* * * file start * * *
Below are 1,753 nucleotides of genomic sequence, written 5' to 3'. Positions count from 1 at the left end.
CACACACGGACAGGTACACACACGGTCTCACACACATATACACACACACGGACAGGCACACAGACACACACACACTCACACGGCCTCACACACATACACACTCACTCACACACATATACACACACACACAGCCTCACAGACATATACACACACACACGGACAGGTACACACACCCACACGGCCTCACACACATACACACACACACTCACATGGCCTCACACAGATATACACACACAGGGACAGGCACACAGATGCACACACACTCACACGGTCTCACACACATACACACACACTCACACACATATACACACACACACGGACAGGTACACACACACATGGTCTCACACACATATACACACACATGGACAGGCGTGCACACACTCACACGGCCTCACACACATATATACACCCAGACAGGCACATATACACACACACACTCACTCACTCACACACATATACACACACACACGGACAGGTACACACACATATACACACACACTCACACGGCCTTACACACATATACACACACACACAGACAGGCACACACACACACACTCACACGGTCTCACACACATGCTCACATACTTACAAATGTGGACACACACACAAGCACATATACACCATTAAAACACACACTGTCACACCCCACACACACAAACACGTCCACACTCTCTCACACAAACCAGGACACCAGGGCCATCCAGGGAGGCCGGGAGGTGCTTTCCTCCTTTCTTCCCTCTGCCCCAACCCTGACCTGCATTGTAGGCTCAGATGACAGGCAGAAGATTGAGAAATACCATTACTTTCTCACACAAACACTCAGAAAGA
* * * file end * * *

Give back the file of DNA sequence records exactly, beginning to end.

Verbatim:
Below are 1,753 nucleotides of genomic sequence, written 5' to 3'. Positions count from 1 at the left end.
CACACACGGACAGGTACACACACGGTCTCACACACATATACACACACACGGACAGGCACACAGACACACACACACTCACACGGCCTCACACACATACACACTCACTCACACACATATACACACACACACAGCCTCACAGACATATACACACACACACGGACAGGTACACACACCCACACGGCCTCACACACATACACACACACACTCACATGGCCTCACACAGATATACACACACAGGGACAGGCACACAGATGCACACACACTCACACGGTCTCACACACATACACACACACTCACACACATATACACACACACACGGACAGGTACACACACACATGGTCTCACACACATATACACACACATGGACAGGCGTGCACACACTCACACGGCCTCACACACATATATACACCCAGACAGGCACATATACACACACACACTCACTCACTCACACACATATACACACACACACGGACAGGTACACACACATATACACACACACTCACACGGCCTTACACACATATACACACACACACAGACAGGCACACACACACACACTCACACGGTCTCACACACATGCTCACATACTTACAAATGTGGACACACACACAAGCACATATACACCATTAAAACACACACTGTCACACCCCACACACACAAACACGTCCACACTCTCTCACACAAACCAGGACACCAGGGCCATCCAGGGAGGCCGGGAGGTGCTTTCCTCCTTTCTTCCCTCTGCCCCAACCCTGACCTGCATTGTAGGCTCAGATGACAGGCAGAAGATTGAGAAATACCATTACTTTCTCACACAAACACTCAGAAAGA